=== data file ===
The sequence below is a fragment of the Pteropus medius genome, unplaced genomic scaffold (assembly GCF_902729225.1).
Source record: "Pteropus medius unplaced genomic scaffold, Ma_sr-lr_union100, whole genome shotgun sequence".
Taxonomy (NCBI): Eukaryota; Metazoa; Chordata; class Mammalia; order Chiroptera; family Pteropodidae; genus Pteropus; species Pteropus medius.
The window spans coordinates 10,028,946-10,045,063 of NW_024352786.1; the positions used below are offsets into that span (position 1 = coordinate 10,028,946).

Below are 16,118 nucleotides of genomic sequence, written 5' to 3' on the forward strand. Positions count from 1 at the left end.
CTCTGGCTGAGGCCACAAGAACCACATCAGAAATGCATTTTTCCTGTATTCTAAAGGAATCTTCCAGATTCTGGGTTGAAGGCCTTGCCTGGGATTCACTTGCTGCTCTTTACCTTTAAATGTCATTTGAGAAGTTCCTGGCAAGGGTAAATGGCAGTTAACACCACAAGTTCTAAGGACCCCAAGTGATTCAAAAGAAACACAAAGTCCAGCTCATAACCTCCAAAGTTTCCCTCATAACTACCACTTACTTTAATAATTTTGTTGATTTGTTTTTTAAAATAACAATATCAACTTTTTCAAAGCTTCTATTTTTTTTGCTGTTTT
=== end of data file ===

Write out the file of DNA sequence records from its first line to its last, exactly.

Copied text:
The sequence below is a fragment of the Pteropus medius genome, unplaced genomic scaffold (assembly GCF_902729225.1).
Source record: "Pteropus medius unplaced genomic scaffold, Ma_sr-lr_union100, whole genome shotgun sequence".
Taxonomy (NCBI): Eukaryota; Metazoa; Chordata; class Mammalia; order Chiroptera; family Pteropodidae; genus Pteropus; species Pteropus medius.
The window spans coordinates 10,028,946-10,045,063 of NW_024352786.1; the positions used below are offsets into that span (position 1 = coordinate 10,028,946).

Below are 16,118 nucleotides of genomic sequence, written 5' to 3' on the forward strand. Positions count from 1 at the left end.
CTCTGGCTGAGGCCACAAGAACCACATCAGAAATGCATTTTTCCTGTATTCTAAAGGAATCTTCCAGATTCTGGGTTGAAGGCCTTGCCTGGGATTCACTTGCTGCTCTTTACCTTTAAATGTCATTTGAGAAGTTCCTGGCAAGGGTAAATGGCAGTTAACACCACAAGTTCTAAGGACCCCAAGTGATTCAAAAGAAACACAAAGTCCAGCTCATAACCTCCAAAGTTTCCCTCATAACTACCACTTACTTTAATAATTTTGTTGATTTGTTTTTTAAAATAACAATATCAACTTTTTCAAAGCTTCTATTTTTTTTGCTGTTTT